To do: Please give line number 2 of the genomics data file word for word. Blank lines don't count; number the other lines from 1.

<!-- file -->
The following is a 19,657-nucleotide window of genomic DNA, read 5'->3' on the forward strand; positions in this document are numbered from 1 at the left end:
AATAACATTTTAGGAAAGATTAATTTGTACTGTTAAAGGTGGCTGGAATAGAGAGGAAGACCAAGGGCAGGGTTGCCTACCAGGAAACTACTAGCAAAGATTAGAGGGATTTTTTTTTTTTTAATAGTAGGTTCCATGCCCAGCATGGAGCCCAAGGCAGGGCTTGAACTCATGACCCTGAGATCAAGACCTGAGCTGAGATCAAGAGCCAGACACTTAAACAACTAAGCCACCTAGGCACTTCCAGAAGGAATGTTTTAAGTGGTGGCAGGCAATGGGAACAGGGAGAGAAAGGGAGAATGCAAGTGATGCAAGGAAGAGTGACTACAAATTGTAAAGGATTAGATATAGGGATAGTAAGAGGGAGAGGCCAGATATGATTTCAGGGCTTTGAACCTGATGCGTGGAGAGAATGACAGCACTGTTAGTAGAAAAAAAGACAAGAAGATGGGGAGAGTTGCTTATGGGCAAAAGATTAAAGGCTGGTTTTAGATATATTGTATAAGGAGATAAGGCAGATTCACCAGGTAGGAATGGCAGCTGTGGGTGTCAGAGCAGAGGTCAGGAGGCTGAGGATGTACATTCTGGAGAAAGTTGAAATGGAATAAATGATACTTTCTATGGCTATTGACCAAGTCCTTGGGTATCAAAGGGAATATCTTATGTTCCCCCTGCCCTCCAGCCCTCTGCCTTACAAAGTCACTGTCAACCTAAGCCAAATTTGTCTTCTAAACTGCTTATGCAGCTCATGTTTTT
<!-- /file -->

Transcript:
AATAACATTTTAGGAAAGATTAATTTGTACTGTTAAAGGTGGCTGGAATAGAGAGGAAGACCAAGGGCAGGGTTGCCTACCAGGAAACTACTAGCAAAGATTAGAGGGATTTTTTTTTTTTTAATAGTAGGTTCCATGCCCAGCATGGAGCCCAAGGCAGGGCTTGAACTCATGACCCTGAGATCAAGACCTGAGCTGAGATCAAGAGCCAGACACTTAAACAACTAAGCCACCTAGGCACTTCCAGAAGGAATGTTTTAAGTGGTGGCAGGCAATGGGAACAGGGAGAGAAAGGGAGAATGCAAGTGATGCAAGGAAGAGTGACTACAAATTGTAAAGGATTAGATATAGGGATAGTAAGAGGGAGAGGCCAGATATGATTTCAGGGCTTTGAACCTGATGCGTGGAGAGAATGACAGCACTGTTAGTAGAAAAAAAGACAAGAAGATGGGGAGAGTTGCTTATGGGCAAAAGATTAAAGGCTGGTTTTAGATATATTGTATAAGGAGATAAGGCAGATTCACCAGGTAGGAATGGCAGCTGTGGGTGTCAGAGCAGAGGTCAGGAGGCTGAGGATGTACATTCTGGAGAAAGTTGAAATGGAATAAATGATACTTTCTATGGCTATTGACCAAGTCCTTGGGTATCAAAGGGAATATCTTATGTTCCCCCTGCCCTCCAGCCCTCTGCCTTACAAAGTCACTGTCAACCTAAGCCAAATTTGTCTTCTAAACTGCTTATGCAGCTCATGTTTTT